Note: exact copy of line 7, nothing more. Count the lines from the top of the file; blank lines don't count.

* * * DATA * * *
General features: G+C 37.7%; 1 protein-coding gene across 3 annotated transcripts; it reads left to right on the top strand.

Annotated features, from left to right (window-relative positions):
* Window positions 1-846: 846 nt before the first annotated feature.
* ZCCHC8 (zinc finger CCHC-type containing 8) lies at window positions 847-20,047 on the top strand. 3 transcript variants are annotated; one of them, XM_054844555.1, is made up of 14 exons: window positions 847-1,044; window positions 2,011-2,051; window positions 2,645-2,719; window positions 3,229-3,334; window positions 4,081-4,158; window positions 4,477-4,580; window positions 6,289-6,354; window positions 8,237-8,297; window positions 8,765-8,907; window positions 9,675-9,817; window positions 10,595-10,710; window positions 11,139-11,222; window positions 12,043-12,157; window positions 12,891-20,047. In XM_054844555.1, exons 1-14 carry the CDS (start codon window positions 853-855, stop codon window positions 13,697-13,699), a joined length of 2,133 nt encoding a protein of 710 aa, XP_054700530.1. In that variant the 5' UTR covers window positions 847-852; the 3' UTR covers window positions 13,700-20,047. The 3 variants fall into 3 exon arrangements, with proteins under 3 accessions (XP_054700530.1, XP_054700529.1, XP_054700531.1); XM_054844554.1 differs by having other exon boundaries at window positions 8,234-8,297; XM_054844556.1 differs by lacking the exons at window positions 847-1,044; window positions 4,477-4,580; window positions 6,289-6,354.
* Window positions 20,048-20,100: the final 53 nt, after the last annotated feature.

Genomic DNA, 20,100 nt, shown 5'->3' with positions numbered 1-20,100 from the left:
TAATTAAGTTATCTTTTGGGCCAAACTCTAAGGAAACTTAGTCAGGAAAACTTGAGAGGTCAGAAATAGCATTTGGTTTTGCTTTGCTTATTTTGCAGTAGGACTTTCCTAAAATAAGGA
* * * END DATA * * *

TAATTAAGTTATCTTTTGGGCCAAACTCTAAGGAAACTTAGTCAGGAAAACTTGAGAGGTCAGAAATAGCATTTGGTTTTGCTTTGCTTATTTTGCAGTAGGACTTTCCTAAAATAAGGA